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Astronomers discover a floating water reservoir in space that is equivalent to 140 trillion times the amount of water in the world’s oceans.

A water reserve the size of 140 trillion oceans lurks in a distant supermassive black hole, the universe’s greatest deposit of water and 4,000 times the quantity contained in the Milky Way.

Two teams of astronomers discovered this amount of water 12 billion light-years away, where it appears as vapor spread across hundreds of light-years.

The reservoir was discovered in the gaseous area of a quasar, which is a dazzling compact region at the center of a galaxy fueled by a black hole. This discovery shows that water may have been throughout the universe from the beginning.

While specialists are not surprised, water has never been spotted this far out. The light from the quasar took 12 billion years to reach Earth (particularly, the APM 08279+5255 quasar in the constellation Lynx), meaning that this mass of water existed when the universe was only 1.6 billion years old.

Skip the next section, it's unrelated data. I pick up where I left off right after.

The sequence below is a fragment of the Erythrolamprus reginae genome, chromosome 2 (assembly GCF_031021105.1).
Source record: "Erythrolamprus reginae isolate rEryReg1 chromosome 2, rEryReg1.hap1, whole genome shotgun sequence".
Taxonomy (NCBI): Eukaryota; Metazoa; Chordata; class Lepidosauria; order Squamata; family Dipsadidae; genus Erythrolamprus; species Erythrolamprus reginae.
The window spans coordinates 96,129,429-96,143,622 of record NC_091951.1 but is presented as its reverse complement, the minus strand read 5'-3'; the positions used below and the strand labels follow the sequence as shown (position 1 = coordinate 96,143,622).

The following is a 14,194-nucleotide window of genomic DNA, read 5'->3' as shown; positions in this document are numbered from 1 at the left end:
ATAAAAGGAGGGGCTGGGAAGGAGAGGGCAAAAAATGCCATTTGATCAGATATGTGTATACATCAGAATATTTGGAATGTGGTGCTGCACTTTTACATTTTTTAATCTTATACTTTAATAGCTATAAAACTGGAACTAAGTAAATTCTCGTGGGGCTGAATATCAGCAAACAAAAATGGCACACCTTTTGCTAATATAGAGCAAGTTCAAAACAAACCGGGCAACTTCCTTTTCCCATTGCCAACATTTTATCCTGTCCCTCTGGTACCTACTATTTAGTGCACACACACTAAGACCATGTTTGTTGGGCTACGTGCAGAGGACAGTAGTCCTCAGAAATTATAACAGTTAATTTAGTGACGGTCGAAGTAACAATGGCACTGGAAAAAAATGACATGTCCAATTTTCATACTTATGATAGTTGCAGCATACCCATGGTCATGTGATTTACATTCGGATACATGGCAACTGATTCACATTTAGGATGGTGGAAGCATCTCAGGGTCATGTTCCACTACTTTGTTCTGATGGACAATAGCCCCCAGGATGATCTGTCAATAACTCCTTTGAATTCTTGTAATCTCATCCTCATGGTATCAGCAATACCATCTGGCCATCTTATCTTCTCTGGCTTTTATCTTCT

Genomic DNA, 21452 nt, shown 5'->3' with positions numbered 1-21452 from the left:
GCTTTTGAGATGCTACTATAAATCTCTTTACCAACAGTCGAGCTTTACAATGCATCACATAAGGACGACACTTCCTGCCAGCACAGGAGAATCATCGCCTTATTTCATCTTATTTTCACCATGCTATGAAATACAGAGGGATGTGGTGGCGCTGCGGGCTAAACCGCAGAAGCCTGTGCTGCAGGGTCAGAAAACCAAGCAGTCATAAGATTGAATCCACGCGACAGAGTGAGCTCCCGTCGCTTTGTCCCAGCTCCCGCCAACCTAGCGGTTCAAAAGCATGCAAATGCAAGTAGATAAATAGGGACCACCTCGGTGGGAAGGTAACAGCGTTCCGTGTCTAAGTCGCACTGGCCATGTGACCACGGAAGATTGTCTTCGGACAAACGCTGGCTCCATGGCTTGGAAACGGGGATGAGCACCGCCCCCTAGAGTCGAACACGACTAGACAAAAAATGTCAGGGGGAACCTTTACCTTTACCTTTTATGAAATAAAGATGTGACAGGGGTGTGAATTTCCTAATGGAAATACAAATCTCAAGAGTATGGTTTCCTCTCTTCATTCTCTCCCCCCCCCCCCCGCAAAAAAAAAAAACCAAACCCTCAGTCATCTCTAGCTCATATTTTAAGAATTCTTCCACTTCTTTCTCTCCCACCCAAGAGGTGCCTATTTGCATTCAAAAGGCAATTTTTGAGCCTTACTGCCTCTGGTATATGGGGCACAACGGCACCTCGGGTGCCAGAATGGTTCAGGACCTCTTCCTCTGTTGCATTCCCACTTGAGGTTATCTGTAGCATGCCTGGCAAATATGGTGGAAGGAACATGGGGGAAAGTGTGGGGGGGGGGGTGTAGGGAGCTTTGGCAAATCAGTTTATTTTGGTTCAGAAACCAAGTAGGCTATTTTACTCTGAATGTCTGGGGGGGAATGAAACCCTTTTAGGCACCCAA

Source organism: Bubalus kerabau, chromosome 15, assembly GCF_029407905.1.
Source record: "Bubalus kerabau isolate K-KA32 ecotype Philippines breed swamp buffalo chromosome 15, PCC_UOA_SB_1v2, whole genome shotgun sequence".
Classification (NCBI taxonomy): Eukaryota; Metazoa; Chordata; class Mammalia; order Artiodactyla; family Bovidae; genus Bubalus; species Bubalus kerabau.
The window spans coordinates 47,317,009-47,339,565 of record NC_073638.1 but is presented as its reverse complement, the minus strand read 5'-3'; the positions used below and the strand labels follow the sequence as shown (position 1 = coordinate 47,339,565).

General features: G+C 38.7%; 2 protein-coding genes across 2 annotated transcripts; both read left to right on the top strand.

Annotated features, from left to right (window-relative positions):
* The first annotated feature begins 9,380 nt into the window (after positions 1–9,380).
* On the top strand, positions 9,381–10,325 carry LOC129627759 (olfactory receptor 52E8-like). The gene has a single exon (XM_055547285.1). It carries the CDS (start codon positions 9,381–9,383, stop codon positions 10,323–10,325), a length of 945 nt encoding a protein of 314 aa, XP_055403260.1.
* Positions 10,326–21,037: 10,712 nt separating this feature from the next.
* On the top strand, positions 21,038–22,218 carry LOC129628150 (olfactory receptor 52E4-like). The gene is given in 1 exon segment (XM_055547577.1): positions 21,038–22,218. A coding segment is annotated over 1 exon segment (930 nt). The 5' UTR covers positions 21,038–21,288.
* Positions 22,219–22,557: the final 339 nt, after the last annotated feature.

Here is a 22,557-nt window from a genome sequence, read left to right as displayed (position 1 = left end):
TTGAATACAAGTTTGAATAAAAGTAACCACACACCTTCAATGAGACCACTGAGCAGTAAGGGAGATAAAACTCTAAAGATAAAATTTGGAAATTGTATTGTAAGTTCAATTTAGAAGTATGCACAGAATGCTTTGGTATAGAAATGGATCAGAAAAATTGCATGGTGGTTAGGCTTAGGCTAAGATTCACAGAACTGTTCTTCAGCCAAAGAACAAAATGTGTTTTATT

The Z-Spec equipment at the Caltech Submillimeter Observatory in Hawaii was utilized by one group, while the Plateau de Bure Interferometer in the French Alps was employed by the other.

These sensors detect millimeter and submillimeter wavelengths, which allows them to detect trace gases (or large reserves of water vapor) in the early universe.

The discovery of numerous spectral fingerprints of water in the quasar gave researchers with the information they needed to establish the reservoir’s massive size.


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